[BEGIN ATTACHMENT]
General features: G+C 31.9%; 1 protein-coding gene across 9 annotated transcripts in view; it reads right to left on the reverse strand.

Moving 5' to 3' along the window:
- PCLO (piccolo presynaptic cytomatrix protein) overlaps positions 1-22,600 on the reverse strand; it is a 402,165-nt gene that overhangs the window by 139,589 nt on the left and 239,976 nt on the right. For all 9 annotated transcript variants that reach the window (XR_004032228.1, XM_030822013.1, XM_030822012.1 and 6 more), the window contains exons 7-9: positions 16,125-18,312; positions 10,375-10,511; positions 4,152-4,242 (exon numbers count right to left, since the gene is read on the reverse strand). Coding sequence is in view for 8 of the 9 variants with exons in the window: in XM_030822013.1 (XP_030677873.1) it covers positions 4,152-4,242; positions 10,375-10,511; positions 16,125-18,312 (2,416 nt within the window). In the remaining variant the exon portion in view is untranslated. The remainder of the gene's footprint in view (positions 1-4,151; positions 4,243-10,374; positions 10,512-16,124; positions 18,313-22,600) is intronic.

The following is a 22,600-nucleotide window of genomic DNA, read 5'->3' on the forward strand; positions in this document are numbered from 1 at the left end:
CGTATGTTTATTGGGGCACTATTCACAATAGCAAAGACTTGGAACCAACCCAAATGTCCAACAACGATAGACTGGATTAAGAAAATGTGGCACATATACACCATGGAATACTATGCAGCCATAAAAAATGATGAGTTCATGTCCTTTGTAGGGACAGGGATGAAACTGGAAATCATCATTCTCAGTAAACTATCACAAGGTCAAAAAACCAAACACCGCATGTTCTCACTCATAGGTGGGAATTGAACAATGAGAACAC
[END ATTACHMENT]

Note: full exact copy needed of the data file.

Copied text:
General features: G+C 31.9%; 1 protein-coding gene across 9 annotated transcripts in view; it reads right to left on the reverse strand.

Moving 5' to 3' along the window:
- PCLO (piccolo presynaptic cytomatrix protein) overlaps positions 1-22,600 on the reverse strand; it is a 402,165-nt gene that overhangs the window by 139,589 nt on the left and 239,976 nt on the right. For all 9 annotated transcript variants that reach the window (XR_004032228.1, XM_030822013.1, XM_030822012.1 and 6 more), the window contains exons 7-9: positions 16,125-18,312; positions 10,375-10,511; positions 4,152-4,242 (exon numbers count right to left, since the gene is read on the reverse strand). Coding sequence is in view for 8 of the 9 variants with exons in the window: in XM_030822013.1 (XP_030677873.1) it covers positions 4,152-4,242; positions 10,375-10,511; positions 16,125-18,312 (2,416 nt within the window). In the remaining variant the exon portion in view is untranslated. The remainder of the gene's footprint in view (positions 1-4,151; positions 4,243-10,374; positions 10,512-16,124; positions 18,313-22,600) is intronic.

The following is a 22,600-nucleotide window of genomic DNA, read 5'->3' on the forward strand; positions in this document are numbered from 1 at the left end:
CGTATGTTTATTGGGGCACTATTCACAATAGCAAAGACTTGGAACCAACCCAAATGTCCAACAACGATAGACTGGATTAAGAAAATGTGGCACATATACACCATGGAATACTATGCAGCCATAAAAAATGATGAGTTCATGTCCTTTGTAGGGACAGGGATGAAACTGGAAATCATCATTCTCAGTAAACTATCACAAGGTCAAAAAACCAAACACCGCATGTTCTCACTCATAGGTGGGAATTGAACAATGAGAACAC